The Chef at War
Alexis Soyer, Famed
Victorian Chef, Keeps the Britsh Army Marching Through Munching
For a kitchen confessional, you can go back a lot further than Anthony Bourdain's enjoyable Kitchen Confidential. The Chef at War is part of Penguin's Great Food series, bringing together a collection of food writing from the last 400 years. Charming titles include The Campaign for Domestic Happiness, Dissertation Upon Roast Pig and Other Essays and A Little Dinner Before the Play.
For a first bite, I plumped for the manly-sounding Chef at War, extracts from Alexis Soyer's experience at the front-line in the Crimean War (1853-1856) as a campaigner for better food for servicemen. Previously, French-born Soyer was chef at The Reform Club, where he pioneered the latest kitchen innovations, invented the recipe for Lamb Cutlets Reform, and catered for Queen Victoria. He was a bit of a celebrity chef, tours were organised to view his famous Reform Club kitchens.
On the front-line, self-funded, he worked hard to improve catering standards for British soldiers. He trained chefs, organised larders, raised food standards and invented a portable field stove - the Soyer stove.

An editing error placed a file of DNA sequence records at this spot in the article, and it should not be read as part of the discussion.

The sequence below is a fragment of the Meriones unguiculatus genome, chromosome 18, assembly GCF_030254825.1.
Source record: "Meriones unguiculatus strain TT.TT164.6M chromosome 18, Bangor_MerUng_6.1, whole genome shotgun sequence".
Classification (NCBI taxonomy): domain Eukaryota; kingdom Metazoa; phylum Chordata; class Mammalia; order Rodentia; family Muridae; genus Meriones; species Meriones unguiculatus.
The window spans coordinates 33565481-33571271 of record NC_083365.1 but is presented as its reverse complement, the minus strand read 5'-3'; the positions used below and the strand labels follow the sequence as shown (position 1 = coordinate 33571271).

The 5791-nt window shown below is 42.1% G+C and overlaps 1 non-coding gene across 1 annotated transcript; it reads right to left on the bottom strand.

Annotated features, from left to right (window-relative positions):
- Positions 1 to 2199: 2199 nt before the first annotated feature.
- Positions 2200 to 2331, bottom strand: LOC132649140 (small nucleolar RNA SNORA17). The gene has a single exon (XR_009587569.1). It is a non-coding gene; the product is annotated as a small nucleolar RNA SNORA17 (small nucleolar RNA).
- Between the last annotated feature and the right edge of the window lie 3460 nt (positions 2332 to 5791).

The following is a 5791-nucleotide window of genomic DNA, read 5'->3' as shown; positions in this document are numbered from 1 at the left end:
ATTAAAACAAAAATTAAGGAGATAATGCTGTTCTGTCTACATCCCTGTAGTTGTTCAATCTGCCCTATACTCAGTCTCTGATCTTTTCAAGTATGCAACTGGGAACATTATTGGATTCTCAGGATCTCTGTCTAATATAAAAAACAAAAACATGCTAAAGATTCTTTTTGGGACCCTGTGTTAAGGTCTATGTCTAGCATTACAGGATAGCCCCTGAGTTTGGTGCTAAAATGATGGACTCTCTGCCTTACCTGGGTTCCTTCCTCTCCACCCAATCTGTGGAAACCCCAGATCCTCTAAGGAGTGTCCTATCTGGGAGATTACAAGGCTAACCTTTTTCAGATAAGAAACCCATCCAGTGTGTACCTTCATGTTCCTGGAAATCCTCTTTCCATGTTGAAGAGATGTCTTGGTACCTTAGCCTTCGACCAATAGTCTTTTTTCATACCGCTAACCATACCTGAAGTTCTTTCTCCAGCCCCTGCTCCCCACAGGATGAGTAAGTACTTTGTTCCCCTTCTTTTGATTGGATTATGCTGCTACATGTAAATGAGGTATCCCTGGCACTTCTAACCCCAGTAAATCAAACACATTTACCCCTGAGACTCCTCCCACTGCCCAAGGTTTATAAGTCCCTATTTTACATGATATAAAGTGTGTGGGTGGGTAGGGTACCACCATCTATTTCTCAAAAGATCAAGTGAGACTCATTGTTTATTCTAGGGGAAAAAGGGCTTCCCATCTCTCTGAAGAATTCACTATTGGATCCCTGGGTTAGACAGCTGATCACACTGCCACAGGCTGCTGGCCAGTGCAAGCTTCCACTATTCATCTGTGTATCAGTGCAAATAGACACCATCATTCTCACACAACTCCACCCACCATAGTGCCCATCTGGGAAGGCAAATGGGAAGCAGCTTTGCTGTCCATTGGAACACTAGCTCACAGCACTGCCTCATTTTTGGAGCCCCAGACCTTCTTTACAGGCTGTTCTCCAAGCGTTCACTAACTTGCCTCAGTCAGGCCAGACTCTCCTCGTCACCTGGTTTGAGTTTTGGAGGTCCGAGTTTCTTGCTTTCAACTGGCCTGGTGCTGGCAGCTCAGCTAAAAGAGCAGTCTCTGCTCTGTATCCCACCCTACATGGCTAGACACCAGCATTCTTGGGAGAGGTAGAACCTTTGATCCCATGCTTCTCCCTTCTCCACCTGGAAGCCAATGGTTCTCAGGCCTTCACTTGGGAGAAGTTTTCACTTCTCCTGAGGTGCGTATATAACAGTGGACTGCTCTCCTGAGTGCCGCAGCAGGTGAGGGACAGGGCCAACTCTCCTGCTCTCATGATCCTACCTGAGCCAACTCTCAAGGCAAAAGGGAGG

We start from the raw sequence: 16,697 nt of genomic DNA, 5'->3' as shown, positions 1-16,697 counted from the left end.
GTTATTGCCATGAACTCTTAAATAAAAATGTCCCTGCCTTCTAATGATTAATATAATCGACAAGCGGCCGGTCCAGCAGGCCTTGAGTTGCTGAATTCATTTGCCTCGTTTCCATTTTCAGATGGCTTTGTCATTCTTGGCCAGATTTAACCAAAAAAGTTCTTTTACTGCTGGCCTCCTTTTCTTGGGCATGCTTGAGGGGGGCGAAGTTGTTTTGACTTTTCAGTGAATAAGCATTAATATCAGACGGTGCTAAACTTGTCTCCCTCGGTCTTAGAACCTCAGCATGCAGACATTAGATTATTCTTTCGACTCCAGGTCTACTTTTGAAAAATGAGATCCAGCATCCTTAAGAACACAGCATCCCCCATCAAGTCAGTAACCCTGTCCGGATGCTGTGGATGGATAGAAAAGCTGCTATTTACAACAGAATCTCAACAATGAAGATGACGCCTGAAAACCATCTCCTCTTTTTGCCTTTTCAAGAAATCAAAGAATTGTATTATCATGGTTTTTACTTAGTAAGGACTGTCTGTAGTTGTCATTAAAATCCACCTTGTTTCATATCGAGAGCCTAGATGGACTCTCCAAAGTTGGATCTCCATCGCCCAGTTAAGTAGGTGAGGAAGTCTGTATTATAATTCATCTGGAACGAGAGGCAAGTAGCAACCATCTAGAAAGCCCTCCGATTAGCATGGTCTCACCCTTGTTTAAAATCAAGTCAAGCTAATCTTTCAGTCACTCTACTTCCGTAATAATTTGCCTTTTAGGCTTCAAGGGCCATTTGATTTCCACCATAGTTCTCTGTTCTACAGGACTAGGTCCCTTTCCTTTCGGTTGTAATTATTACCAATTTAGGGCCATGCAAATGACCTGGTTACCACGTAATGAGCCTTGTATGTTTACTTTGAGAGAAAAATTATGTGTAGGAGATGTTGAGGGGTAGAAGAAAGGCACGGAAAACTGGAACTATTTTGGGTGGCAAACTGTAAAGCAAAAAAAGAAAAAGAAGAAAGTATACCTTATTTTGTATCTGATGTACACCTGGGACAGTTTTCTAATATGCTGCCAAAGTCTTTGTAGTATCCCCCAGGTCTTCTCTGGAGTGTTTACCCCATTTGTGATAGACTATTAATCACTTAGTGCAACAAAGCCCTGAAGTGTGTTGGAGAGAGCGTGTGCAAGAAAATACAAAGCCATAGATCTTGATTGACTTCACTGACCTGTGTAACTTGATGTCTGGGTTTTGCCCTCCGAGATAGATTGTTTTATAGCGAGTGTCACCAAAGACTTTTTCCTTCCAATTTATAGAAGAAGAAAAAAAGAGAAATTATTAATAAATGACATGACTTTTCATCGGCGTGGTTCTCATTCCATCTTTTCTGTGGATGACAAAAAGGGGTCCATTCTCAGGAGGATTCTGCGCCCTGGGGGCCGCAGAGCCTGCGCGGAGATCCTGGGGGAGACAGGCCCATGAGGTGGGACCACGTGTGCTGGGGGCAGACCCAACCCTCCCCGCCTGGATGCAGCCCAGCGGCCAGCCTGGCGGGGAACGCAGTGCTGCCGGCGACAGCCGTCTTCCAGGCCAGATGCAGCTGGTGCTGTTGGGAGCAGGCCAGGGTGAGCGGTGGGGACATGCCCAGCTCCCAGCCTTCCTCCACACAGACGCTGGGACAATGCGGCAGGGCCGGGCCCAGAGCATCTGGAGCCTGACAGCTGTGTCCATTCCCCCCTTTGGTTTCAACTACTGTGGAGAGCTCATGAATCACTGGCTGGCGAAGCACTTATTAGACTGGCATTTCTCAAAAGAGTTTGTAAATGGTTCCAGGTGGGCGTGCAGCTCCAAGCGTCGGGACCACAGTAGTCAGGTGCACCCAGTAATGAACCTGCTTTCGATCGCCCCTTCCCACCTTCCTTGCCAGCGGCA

An enjoyable memoir of Soyer's time at the front, with interesting anecdotes and a few recipes. It was said at the time that Soyer "saved as many lives through his kitchens as Florence Nightingale did through her wards."
Soyer's Army Soup for 50 Men
- Put in the boiler 60 pints, 71/2 gallons, or 5 1/2 camp kettles of water.
- Add to it 50 lbs. of meat, either beef or mutton.
- The rations of preserved or fresh vegetables.
- Ten small tablespoonfuls of salt.
- Simmer three hours and serve.
- When rice is issued, put it in when boiling. Three pounds
will be sufficient. About 8 lbs. of fresh vegetables, or 4 squares from
a cake of preserved ditto. A table-spoonful of pepper, if handy.
- Skim off the fat, which, when cold, is an excellent substitute for
- For a regiment of one thousand men, increase the number of
stoves in proportion. If one hundred regiments are to be cooked
for, repeat the same in each regiment, when you will have cooked
enough food to perfection without much trouble for an army of one
hundred thousand men, at the same time effecting a saving of above
400 per cent, in fuel.
Dress Code at The Reform Club
Gentlemen are required to wear closed collar, jacket and tie. Ladies are required to dress with similar formality. Jacket (but not tie) may be removed:
- In the Study, Billiards and Card Rooms
- During breakfast in the Coffee Room
- In the Garden